Savannah begins month long rogue shopping cart crackdown - WTOC-TV: Savannah, Beaufort, SC, News, Weather & Sports

Savannah begins month long rogue shopping cart crackdown

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The City of Savannah may be running a shopping cart sweep in the streets of Savannah soon.

Rogue carts, left in neighborhoods on sidewalks, bus stops, parks and ditches have residents seeing Target red. Since a letter went out to stores last month, the shopping cart situation has gotten better in some areas, while other problems areas, the problem persists.

The question is, as the city holds the stores' feet to the fire,  some think the people walking off with the carts should also be held responsible. 

"There is no reason for leaving shopping carts out here, all out," Michael Kelsey, Savannah, told WTOC.

"They shouldn't be out here like that," Amanda Castle said.

Michael Kelsey and Amanda Castle have to stare at not one or two, but at least seven shopping carts from Target, Kroger, Big Lots and Home Depot, all at the bus stop on Victory Drive near Skidaway Road. In the parking lot behind it, two more carts sit.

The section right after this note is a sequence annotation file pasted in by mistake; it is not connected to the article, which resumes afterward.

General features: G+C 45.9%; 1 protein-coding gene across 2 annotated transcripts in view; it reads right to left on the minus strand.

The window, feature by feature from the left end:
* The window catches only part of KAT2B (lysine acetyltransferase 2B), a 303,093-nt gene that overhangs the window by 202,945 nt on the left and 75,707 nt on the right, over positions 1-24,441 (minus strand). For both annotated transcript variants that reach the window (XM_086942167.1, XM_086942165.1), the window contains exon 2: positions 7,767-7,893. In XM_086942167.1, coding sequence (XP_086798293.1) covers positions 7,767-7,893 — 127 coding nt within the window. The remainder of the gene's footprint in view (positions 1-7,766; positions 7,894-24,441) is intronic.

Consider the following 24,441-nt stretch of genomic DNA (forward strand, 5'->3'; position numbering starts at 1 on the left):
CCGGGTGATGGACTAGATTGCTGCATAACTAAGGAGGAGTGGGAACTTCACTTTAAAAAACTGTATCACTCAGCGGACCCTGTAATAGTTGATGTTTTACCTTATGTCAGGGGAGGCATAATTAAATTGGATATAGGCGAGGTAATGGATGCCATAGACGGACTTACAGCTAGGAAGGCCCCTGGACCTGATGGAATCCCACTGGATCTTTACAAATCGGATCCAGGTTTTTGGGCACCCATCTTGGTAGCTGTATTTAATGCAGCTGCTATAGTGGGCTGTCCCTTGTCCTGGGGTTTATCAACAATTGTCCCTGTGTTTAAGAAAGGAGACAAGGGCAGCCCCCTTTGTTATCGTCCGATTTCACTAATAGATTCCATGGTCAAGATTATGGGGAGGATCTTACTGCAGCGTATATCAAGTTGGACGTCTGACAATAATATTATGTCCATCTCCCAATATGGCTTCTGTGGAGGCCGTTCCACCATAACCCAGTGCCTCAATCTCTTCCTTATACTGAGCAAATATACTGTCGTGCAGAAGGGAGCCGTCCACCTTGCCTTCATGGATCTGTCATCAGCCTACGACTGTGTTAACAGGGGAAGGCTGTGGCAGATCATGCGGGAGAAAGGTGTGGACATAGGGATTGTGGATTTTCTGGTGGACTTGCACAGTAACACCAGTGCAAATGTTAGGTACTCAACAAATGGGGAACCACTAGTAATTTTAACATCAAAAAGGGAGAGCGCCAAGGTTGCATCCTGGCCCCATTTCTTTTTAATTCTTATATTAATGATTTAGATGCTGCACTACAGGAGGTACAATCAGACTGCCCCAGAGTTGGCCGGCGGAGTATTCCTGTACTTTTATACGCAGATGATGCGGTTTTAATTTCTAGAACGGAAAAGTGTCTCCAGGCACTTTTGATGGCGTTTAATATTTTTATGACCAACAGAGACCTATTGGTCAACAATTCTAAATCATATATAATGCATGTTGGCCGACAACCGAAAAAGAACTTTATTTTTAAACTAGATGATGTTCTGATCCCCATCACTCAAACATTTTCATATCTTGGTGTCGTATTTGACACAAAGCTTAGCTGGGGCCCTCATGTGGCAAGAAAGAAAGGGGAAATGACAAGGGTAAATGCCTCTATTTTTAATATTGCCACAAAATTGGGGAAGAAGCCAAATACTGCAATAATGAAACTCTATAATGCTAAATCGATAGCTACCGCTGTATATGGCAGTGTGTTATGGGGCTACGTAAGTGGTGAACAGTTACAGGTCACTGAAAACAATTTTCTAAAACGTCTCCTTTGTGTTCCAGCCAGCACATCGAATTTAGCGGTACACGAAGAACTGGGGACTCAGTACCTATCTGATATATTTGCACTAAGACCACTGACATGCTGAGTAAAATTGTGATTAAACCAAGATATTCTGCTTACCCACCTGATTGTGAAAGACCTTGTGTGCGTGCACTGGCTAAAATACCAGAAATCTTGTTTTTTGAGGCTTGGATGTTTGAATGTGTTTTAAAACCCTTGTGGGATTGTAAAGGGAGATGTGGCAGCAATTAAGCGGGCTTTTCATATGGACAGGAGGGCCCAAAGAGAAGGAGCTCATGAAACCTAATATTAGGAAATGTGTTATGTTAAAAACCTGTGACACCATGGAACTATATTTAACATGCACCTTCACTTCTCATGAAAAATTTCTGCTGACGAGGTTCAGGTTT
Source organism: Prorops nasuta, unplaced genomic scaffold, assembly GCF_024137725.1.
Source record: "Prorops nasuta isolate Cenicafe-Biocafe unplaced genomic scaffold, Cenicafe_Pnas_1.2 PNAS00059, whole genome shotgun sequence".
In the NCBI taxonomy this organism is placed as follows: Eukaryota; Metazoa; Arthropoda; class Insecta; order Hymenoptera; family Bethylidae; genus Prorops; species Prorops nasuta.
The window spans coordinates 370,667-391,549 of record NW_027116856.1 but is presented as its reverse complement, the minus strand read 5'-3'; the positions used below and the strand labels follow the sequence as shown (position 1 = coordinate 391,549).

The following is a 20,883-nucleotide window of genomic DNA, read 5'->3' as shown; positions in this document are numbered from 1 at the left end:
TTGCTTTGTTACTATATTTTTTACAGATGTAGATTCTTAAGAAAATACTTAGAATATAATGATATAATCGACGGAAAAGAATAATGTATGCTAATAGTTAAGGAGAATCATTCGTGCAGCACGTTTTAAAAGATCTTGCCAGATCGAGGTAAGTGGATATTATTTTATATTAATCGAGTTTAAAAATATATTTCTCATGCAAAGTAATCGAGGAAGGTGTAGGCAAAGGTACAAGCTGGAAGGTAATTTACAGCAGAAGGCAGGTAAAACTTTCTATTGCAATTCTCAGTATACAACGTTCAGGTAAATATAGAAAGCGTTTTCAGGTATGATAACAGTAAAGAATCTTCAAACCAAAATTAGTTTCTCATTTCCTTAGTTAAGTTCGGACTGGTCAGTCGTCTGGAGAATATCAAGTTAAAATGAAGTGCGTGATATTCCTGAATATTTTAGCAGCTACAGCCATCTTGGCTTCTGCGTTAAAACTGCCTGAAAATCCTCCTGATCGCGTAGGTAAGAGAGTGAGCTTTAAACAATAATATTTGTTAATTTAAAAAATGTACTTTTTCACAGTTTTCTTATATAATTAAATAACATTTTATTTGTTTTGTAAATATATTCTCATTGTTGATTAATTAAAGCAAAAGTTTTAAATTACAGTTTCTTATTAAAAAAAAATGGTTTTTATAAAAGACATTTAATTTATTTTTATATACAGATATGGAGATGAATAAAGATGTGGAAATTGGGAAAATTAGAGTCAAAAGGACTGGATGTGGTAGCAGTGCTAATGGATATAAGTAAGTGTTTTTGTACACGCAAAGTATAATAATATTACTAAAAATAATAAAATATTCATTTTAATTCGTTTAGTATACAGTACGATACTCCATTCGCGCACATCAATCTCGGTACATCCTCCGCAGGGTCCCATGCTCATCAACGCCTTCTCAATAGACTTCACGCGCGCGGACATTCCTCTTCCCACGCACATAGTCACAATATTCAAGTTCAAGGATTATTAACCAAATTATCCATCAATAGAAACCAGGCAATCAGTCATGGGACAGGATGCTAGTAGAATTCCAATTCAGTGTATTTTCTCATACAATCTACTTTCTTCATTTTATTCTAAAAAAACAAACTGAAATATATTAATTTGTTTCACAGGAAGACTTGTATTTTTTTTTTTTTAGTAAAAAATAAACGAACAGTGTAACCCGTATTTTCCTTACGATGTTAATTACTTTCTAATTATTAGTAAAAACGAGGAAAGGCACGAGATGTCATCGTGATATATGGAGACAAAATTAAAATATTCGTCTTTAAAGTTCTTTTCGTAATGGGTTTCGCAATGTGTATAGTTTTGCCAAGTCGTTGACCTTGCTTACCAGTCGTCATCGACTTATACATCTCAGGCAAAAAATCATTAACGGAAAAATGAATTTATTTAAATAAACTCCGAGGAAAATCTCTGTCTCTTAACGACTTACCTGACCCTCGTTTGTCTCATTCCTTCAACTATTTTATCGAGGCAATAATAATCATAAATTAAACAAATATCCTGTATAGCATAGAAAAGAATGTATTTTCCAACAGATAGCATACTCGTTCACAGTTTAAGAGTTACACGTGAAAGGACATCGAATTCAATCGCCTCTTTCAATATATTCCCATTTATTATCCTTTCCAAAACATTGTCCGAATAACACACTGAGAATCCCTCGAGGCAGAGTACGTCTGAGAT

"Mainly, it's the business's fault. I think the employees should crack down on the shopping carts and get to work on that," Kelsey said.

Last month, the city of Savannah sent a letter to local businesses warning them to start gathering up their carts as the city watches the situation with possible punishments still being decided. 

"I don't think it's the biggest issue in the city but it is an issue we have to handle," Alderman Tony Thomas told WTOC.

Thomas, like most of his fellow council members, agreed the shopping cart situation needs to get under control, however, Thomas isn't so sure the city is targeting the right culprits. He thinks police should be stopping people who leave a store's property with a shopping cart.

"Some people got upset because they don't think police should be harassing folks who are walking  away from these stores with shopping carts," he said. "To me, you are extended borrowing or some people might even say stealing."

The issue is enough of a nuisance to get the city to pay enough attention to do something about it. 

"I  think it's both the person and the business's fault," Castle said.

Some stores, like Kroger and Red and White grocery stores, do have employees who round up shopping carts. However, the city says after the one month monitoring phase, they are looking at possibly implementing a process where they collect the shopping carts and the stores would have to come and pay a fee to get them back.

Those carts are not inexpensive and cost between 400 and 800 dollars apiece.


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